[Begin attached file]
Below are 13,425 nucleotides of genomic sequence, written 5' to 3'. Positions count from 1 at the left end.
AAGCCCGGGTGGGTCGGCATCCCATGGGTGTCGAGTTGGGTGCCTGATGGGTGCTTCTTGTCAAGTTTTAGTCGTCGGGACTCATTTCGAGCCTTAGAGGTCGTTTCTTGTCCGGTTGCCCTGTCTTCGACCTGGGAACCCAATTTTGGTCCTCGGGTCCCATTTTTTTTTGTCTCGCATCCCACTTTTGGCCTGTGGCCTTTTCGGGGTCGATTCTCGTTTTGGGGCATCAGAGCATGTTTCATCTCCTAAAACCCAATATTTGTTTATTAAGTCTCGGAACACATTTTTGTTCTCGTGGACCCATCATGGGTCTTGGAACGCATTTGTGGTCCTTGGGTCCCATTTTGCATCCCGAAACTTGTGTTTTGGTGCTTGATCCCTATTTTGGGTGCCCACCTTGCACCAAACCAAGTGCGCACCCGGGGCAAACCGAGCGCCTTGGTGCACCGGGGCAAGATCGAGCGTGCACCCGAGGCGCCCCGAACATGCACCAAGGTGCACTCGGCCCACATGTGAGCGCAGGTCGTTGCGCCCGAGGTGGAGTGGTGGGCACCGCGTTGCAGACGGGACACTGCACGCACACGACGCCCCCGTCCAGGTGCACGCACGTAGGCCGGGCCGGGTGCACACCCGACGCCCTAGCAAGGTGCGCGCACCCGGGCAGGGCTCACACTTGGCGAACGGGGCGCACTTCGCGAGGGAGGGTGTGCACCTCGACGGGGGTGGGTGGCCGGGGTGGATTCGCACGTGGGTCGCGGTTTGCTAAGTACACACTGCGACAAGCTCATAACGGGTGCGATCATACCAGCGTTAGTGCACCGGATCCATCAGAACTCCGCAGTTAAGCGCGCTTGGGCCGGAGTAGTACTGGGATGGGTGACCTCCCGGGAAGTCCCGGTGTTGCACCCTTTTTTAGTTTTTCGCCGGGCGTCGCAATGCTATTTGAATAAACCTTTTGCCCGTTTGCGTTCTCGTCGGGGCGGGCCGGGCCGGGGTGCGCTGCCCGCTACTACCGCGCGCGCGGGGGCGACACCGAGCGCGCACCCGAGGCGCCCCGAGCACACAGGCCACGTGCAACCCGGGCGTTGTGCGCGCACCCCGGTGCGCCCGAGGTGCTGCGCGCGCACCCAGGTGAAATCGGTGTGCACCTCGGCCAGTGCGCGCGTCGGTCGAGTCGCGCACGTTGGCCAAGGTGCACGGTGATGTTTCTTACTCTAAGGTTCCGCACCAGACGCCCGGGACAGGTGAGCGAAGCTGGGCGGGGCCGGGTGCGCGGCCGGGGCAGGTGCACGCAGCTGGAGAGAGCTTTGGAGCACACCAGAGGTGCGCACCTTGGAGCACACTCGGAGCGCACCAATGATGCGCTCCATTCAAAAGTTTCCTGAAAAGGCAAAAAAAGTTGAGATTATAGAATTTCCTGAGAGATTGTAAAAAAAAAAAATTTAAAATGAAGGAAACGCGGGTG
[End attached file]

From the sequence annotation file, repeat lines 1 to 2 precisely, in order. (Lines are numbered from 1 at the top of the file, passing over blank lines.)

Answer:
Below are 13,425 nucleotides of genomic sequence, written 5' to 3'. Positions count from 1 at the left end.
AAGCCCGGGTGGGTCGGCATCCCATGGGTGTCGAGTTGGGTGCCTGATGGGTGCTTCTTGTCAAGTTTTAGTCGTCGGGACTCATTTCGAGCCTTAGAGGTCGTTTCTTGTCCGGTTGCCCTGTCTTCGACCTGGGAACCCAATTTTGGTCCTCGGGTCCCATTTTTTTTTGTCTCGCATCCCACTTTTGGCCTGTGGCCTTTTCGGGGTCGATTCTCGTTTTGGGGCATCAGAGCATGTTTCATCTCCTAAAACCCAATATTTGTTTATTAAGTCTCGGAACACATTTTTGTTCTCGTGGACCCATCATGGGTCTTGGAACGCATTTGTGGTCCTTGGGTCCCATTTTGCATCCCGAAACTTGTGTTTTGGTGCTTGATCCCTATTTTGGGTGCCCACCTTGCACCAAACCAAGTGCGCACCCGGGGCAAACCGAGCGCCTTGGTGCACCGGGGCAAGATCGAGCGTGCACCCGAGGCGCCCCGAACATGCACCAAGGTGCACTCGGCCCACATGTGAGCGCAGGTCGTTGCGCCCGAGGTGGAGTGGTGGGCACCGCGTTGCAGACGGGACACTGCACGCACACGACGCCCCCGTCCAGGTGCACGCACGTAGGCCGGGCCGGGTGCACACCCGACGCCCTAGCAAGGTGCGCGCACCCGGGCAGGGCTCACACTTGGCGAACGGGGCGCACTTCGCGAGGGAGGGTGTGCACCTCGACGGGGGTGGGTGGCCGGGGTGGATTCGCACGTGGGTCGCGGTTTGCTAAGTACACACTGCGACAAGCTCATAACGGGTGCGATCATACCAGCGTTAGTGCACCGGATCCATCAGAACTCCGCAGTTAAGCGCGCTTGGGCCGGAGTAGTACTGGGATGGGTGACCTCCCGGGAAGTCCCGGTGTTGCACCCTTTTTTAGTTTTTCGCCGGGCGTCGCAATGCTATTTGAATAAACCTTTTGCCCGTTTGCGTTCTCGTCGGGGCGGGCCGGGCCGGGGTGCGCTGCCCGCTACTACCGCGCGCGCGGGGGCGACACCGAGCGCGCACCCGAGGCGCCCCGAGCACACAGGCCACGTGCAACCCGGGCGTTGTGCGCGCACCCCGGTGCGCCCGAGGTGCTGCGCGCGCACCCAGGTGAAATCGGTGTGCACCTCGGCCAGTGCGCGCGTCGGTCGAGTCGCGCACGTTGGCCAAGGTGCACGGTGATGTTTCTTACTCTAAGGTTCCGCACCAGACGCCCGGGACAGGTGAGCGAAGCTGGGCGGGGCCGGGTGCGCGGCCGGGGCAGGTGCACGCAGCTGGAGAGAGCTTTGGAGCACACCAGAGGTGCGCACCTTGGAGCACACTCGGAGCGCACCAATGATGCGCTCCATTCAAAAGTTTCCTGAAAAGGCAAAAAAAGTTGAGATTATAGAATTTCCTGAGAGATTGTAAAAAAAAAAAATTTAAAATGAAGGAAACGCGGGTG